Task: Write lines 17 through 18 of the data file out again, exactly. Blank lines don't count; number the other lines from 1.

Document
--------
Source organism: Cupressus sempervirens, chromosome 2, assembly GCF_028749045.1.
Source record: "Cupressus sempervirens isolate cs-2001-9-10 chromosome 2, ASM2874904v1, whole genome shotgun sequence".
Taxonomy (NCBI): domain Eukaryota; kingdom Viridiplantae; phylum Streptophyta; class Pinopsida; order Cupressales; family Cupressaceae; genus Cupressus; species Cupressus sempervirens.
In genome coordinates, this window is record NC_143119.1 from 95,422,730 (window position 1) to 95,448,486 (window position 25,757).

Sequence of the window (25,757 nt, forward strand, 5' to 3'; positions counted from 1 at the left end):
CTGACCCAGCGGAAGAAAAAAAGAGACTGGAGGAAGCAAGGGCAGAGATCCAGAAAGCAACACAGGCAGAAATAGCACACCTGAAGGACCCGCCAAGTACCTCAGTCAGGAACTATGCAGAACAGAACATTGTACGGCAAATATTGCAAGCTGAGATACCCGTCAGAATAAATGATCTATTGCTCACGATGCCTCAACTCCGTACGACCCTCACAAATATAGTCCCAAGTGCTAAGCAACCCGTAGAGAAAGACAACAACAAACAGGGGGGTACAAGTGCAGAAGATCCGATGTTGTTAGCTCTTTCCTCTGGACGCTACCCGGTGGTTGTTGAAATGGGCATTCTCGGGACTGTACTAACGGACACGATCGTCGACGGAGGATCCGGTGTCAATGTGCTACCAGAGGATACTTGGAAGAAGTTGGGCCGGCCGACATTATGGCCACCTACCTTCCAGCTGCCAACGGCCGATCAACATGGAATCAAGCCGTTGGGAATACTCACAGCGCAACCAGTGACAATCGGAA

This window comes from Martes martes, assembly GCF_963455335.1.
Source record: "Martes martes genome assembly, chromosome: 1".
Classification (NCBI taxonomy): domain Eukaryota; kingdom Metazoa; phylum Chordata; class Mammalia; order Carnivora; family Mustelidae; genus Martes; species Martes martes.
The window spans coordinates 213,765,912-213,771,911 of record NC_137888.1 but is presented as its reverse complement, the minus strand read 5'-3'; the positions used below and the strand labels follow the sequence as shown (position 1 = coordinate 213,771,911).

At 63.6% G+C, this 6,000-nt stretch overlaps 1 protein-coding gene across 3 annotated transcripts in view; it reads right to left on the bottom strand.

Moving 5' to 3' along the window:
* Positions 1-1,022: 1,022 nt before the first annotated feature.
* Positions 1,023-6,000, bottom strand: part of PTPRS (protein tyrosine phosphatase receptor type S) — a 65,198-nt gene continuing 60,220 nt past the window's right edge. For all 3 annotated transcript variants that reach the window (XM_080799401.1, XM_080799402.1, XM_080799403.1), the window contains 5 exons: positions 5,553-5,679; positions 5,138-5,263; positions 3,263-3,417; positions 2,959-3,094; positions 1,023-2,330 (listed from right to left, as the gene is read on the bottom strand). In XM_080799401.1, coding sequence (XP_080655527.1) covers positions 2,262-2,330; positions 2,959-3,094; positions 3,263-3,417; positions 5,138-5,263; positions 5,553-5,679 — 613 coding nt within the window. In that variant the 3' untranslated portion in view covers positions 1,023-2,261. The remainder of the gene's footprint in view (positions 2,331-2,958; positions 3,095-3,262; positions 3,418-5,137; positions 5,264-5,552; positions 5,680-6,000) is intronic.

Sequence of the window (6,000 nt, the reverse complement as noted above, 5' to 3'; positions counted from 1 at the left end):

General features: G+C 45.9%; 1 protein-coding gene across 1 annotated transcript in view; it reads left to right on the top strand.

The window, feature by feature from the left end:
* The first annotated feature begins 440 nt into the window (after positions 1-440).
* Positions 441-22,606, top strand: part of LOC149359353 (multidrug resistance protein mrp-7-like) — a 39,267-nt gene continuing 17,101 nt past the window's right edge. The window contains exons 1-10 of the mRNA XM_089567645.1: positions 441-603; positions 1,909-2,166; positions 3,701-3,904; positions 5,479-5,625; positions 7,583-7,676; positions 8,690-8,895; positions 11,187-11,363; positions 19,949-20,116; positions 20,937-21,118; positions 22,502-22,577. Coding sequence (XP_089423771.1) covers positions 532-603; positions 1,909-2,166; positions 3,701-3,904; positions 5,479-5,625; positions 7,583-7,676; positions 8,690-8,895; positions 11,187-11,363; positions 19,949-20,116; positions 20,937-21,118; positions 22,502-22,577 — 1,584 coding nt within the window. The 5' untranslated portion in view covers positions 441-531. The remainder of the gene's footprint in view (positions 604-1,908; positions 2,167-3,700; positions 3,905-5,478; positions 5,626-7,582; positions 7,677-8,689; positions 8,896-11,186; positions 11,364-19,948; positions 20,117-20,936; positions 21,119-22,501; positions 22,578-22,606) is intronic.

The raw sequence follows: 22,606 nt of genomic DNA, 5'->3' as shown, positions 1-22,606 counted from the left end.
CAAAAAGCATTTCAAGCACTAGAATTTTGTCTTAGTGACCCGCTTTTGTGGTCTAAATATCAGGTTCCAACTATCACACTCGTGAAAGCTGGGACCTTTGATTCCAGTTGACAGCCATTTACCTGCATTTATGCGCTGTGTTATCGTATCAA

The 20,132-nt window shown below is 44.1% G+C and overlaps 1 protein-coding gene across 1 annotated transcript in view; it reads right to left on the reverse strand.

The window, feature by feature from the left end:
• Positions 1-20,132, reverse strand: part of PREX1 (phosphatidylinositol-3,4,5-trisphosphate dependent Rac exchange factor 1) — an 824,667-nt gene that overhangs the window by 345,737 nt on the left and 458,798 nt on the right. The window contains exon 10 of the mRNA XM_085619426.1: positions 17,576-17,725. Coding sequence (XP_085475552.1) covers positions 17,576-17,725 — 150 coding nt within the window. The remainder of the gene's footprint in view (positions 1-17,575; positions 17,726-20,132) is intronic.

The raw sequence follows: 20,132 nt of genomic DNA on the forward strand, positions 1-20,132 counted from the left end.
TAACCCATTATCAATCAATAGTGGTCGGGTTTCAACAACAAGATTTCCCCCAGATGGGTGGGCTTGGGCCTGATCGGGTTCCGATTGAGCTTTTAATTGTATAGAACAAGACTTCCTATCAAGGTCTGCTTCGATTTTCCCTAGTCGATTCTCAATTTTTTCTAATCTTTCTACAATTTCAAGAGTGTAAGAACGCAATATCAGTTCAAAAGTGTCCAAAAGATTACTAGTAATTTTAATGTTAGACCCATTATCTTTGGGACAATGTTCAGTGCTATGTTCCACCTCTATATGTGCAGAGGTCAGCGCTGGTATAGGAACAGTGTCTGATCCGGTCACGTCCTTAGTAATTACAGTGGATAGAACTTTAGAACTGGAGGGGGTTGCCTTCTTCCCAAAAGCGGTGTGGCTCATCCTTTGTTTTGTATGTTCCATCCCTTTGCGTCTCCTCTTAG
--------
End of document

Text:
The window, feature by feature from the left end:
* The first annotated feature begins 440 nt into the window (after positions 1-440).